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William Tillyer

Nicholson, The Half Vase, 1983

Etching with aquatint in colours on wove
Bidding closed
About the work
R
Roseberys

two, published by Romer Frankland Limited Editions, each sheet 81.4 x 70.4 (framed) (2) (ARR)

Read more

two, published by Romer Frankland Limited Editions, each sheet 81.4 x 70.4 (framed) (2) (ARR)

Please refer to department for condition report

Signature
Signed and numbered 131/150 and 117/150 respectively in pencil
William Tillyer
British, b. 1938
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William Tillyer’s approach to painting is constantly evolving. His work redefines and reinterprets classic subject matter, like landscapes, still lifes, and portraits, in methods that challenge historical traditions and vary between bodies of work. During a time in which Tillyer believes art is too often a projection of the artist, he attempts to initiate instead a dialogue between elements of paint, surface, and subject. His “Helmsley Sky Studies”, for example, are based a cloud series by 19th-century Romantic painter John Constable. Unlike the originals, which Constable controlled solely by oil paint and precise brushwork, Tillyer incorporates grids of metal lattice; as the paint conforms to the wire mesh, the focus is shared by subject and materials, thus separating it from the confines of the traditional landscape.

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About the work
R
Roseberys

two, published by Romer Frankland Limited Editions, each sheet 81.4 x 70.4 (framed) (2) (ARR)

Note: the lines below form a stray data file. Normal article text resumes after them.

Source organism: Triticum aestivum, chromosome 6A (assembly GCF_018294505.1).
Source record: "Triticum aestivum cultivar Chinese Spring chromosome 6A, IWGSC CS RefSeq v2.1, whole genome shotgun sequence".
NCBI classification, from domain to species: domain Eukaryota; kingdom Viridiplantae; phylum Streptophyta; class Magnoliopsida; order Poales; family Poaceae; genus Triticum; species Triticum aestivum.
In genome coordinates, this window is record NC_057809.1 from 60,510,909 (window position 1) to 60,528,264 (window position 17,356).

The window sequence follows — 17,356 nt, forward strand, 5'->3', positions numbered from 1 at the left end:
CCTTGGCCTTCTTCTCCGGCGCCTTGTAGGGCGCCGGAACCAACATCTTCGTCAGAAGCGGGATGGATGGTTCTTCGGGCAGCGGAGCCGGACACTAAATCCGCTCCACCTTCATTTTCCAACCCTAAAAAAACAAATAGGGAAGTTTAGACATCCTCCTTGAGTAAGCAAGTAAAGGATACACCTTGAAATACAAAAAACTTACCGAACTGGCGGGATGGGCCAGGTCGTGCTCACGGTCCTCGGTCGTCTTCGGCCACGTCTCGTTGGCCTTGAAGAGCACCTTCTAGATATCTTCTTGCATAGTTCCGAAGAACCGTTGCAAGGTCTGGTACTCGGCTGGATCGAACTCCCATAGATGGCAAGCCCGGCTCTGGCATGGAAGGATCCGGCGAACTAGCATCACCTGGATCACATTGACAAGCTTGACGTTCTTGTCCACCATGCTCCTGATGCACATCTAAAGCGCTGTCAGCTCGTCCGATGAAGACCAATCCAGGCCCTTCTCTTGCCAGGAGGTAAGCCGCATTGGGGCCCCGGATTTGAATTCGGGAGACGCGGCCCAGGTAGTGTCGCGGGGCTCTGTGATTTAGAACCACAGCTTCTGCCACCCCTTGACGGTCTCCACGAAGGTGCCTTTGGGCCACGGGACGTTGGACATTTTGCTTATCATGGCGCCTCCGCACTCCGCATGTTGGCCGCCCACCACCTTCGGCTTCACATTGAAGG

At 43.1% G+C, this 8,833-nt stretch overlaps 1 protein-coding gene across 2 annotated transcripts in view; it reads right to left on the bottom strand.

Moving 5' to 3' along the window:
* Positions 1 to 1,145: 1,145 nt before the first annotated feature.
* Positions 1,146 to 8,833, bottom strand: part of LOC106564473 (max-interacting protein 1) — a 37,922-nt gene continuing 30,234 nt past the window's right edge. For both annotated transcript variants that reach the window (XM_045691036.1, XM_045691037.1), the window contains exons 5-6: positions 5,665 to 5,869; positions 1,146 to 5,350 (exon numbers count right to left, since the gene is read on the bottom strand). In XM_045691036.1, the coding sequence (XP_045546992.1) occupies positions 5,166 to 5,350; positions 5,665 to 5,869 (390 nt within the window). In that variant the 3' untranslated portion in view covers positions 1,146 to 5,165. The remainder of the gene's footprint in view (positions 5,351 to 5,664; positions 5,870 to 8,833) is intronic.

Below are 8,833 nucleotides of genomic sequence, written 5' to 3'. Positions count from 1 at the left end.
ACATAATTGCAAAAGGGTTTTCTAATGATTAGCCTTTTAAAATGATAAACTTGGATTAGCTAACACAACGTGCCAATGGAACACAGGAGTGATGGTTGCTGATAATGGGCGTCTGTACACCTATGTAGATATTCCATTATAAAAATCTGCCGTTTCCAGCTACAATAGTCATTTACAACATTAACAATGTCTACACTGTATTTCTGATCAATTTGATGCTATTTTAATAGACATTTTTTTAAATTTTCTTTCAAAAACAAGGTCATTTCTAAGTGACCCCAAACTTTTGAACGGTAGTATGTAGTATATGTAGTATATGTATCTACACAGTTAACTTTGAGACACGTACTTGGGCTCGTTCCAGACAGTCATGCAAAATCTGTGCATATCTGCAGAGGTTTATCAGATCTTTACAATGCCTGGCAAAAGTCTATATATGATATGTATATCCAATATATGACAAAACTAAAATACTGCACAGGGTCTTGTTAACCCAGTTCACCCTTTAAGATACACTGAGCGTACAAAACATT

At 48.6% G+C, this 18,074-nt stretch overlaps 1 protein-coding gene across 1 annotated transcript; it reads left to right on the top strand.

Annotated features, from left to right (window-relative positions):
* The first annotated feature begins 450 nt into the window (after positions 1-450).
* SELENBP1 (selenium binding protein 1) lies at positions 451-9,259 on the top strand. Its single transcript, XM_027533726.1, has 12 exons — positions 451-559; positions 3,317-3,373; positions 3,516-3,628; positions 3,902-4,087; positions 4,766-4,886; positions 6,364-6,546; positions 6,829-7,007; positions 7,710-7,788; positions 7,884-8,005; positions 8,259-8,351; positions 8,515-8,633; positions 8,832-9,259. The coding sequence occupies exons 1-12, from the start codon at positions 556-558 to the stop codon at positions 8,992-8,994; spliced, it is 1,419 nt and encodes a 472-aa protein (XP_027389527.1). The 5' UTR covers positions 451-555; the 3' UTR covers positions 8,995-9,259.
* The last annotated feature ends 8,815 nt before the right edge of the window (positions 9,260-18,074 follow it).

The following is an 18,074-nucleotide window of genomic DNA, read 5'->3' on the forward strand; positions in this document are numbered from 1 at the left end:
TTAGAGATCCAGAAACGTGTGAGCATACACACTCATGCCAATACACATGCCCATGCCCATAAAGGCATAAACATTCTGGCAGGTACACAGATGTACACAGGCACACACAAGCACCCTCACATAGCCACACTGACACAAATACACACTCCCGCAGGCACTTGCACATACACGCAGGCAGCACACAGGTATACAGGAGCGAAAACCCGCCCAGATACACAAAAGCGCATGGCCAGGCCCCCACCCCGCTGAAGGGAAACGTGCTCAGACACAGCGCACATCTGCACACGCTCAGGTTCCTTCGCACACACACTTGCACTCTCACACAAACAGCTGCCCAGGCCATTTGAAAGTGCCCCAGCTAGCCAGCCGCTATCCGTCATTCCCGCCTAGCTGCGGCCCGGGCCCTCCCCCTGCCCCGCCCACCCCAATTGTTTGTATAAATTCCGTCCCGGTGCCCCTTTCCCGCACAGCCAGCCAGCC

Read more

two, published by Romer Frankland Limited Editions, each sheet 81.4 x 70.4 (framed) (2) (ARR)

Please refer to department for condition report

Signature
Signed and numbered 131/150 and 117/150 respectively in pencil
William Tillyer
British, b. 1938
Follow

William Tillyer’s approach to painting is constantly evolving. His work redefines and reinterprets classic subject matter, like landscapes, still lifes, and portraits, in methods that challenge historical traditions and vary between bodies of work. During a time in which Tillyer believes art is too often a projection of the artist, he attempts to initiate instead a dialogue between elements of paint, surface, and subject. His “Helmsley Sky Studies”, for example, are based a cloud series by 19th-century Romantic painter John Constable. Unlike the originals, which Constable controlled solely by oil paint and precise brushwork, Tillyer incorporates grids of metal lattice; as the paint conforms to the wire mesh, the focus is shared by subject and materials, thus separating it from the confines of the traditional landscape.

William Tillyer

Nicholson, The Half Vase, 1983

Etching with aquatint in colours on wove
Bidding closed
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